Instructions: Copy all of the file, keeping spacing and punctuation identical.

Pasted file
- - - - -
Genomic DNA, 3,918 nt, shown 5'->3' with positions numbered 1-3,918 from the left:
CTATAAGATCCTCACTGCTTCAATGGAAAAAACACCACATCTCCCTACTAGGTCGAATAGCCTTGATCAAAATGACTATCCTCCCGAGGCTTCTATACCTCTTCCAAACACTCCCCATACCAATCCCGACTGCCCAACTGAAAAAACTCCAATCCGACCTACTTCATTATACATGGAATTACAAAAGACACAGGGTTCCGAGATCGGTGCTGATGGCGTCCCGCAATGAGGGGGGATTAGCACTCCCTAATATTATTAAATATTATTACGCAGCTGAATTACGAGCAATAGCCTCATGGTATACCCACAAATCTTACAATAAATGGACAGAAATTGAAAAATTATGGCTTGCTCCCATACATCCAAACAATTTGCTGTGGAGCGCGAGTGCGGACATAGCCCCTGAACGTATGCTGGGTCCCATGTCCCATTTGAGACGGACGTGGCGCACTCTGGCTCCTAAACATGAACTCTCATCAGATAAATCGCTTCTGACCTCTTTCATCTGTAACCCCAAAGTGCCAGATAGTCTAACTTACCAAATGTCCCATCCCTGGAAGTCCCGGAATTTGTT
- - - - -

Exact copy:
Genomic DNA, 3,918 nt, shown 5'->3' with positions numbered 1-3,918 from the left:
CTATAAGATCCTCACTGCTTCAATGGAAAAAACACCACATCTCCCTACTAGGTCGAATAGCCTTGATCAAAATGACTATCCTCCCGAGGCTTCTATACCTCTTCCAAACACTCCCCATACCAATCCCGACTGCCCAACTGAAAAAACTCCAATCCGACCTACTTCATTATACATGGAATTACAAAAGACACAGGGTTCCGAGATCGGTGCTGATGGCGTCCCGCAATGAGGGGGGATTAGCACTCCCTAATATTATTAAATATTATTACGCAGCTGAATTACGAGCAATAGCCTCATGGTATACCCACAAATCTTACAATAAATGGACAGAAATTGAAAAATTATGGCTTGCTCCCATACATCCAAACAATTTGCTGTGGAGCGCGAGTGCGGACATAGCCCCTGAACGTATGCTGGGTCCCATGTCCCATTTGAGACGGACGTGGCGCACTCTGGCTCCTAAACATGAACTCTCATCAGATAAATCGCTTCTGACCTCTTTCATCTGTAACCCCAAAGTGCCAGATAGTCTAACTTACCAAATGTCCCATCCCTGGAAGTCCCGGAATTTGTT